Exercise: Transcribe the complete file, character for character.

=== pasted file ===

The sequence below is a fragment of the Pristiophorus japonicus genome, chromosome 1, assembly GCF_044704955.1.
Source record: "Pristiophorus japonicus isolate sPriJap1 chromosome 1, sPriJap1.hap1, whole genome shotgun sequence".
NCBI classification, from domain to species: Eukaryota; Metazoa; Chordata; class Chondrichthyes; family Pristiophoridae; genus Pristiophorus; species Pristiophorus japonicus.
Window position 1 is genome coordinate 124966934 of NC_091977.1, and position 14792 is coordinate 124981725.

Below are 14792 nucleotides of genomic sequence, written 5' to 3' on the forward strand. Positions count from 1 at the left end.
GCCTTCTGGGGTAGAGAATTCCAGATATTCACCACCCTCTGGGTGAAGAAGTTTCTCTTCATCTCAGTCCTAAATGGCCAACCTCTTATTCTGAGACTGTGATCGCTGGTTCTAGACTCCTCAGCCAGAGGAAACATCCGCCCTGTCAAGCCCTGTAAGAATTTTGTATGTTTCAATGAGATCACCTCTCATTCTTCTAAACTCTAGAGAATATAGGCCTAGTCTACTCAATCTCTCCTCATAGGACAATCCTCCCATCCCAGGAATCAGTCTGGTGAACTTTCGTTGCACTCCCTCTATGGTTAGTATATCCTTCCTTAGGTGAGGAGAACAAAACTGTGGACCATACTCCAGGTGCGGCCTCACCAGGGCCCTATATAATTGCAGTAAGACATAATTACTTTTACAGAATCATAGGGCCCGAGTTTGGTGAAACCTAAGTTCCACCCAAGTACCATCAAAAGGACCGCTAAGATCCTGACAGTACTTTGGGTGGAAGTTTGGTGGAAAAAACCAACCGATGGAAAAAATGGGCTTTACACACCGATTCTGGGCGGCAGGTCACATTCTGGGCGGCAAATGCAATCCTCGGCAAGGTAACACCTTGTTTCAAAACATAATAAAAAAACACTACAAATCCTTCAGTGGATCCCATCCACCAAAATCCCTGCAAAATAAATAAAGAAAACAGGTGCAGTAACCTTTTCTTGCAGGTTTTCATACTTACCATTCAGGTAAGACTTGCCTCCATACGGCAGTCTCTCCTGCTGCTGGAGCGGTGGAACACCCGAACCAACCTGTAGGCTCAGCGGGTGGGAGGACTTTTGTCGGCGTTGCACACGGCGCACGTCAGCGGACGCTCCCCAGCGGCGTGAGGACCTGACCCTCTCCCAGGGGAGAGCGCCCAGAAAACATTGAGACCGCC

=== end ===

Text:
The sequence below is a fragment of the Pristiophorus japonicus genome, chromosome 1, assembly GCF_044704955.1.
Source record: "Pristiophorus japonicus isolate sPriJap1 chromosome 1, sPriJap1.hap1, whole genome shotgun sequence".
NCBI classification, from domain to species: Eukaryota; Metazoa; Chordata; class Chondrichthyes; family Pristiophoridae; genus Pristiophorus; species Pristiophorus japonicus.
Window position 1 is genome coordinate 124966934 of NC_091977.1, and position 14792 is coordinate 124981725.

Below are 14792 nucleotides of genomic sequence, written 5' to 3' on the forward strand. Positions count from 1 at the left end.
GCCTTCTGGGGTAGAGAATTCCAGATATTCACCACCCTCTGGGTGAAGAAGTTTCTCTTCATCTCAGTCCTAAATGGCCAACCTCTTATTCTGAGACTGTGATCGCTGGTTCTAGACTCCTCAGCCAGAGGAAACATCCGCCCTGTCAAGCCCTGTAAGAATTTTGTATGTTTCAATGAGATCACCTCTCATTCTTCTAAACTCTAGAGAATATAGGCCTAGTCTACTCAATCTCTCCTCATAGGACAATCCTCCCATCCCAGGAATCAGTCTGGTGAACTTTCGTTGCACTCCCTCTATGGTTAGTATATCCTTCCTTAGGTGAGGAGAACAAAACTGTGGACCATACTCCAGGTGCGGCCTCACCAGGGCCCTATATAATTGCAGTAAGACATAATTACTTTTACAGAATCATAGGGCCCGAGTTTGGTGAAACCTAAGTTCCACCCAAGTACCATCAAAAGGACCGCTAAGATCCTGACAGTACTTTGGGTGGAAGTTTGGTGGAAAAAACCAACCGATGGAAAAAATGGGCTTTACACACCGATTCTGGGCGGCAGGTCACATTCTGGGCGGCAAATGCAATCCTCGGCAAGGTAACACCTTGTTTCAAAACATAATAAAAAAACACTACAAATCCTTCAGTGGATCCCATCCACCAAAATCCCTGCAAAATAAATAAAGAAAACAGGTGCAGTAACCTTTTCTTGCAGGTTTTCATACTTACCATTCAGGTAAGACTTGCCTCCATACGGCAGTCTCTCCTGCTGCTGGAGCGGTGGAACACCCGAACCAACCTGTAGGCTCAGCGGGTGGGAGGACTTTTGTCGGCGTTGCACACGGCGCACGTCAGCGGACGCTCCCCAGCGGCGTGAGGACCTGACCCTCTCCCAGGGGAGAGCGCCCAGAAAACATTGAGACCGCC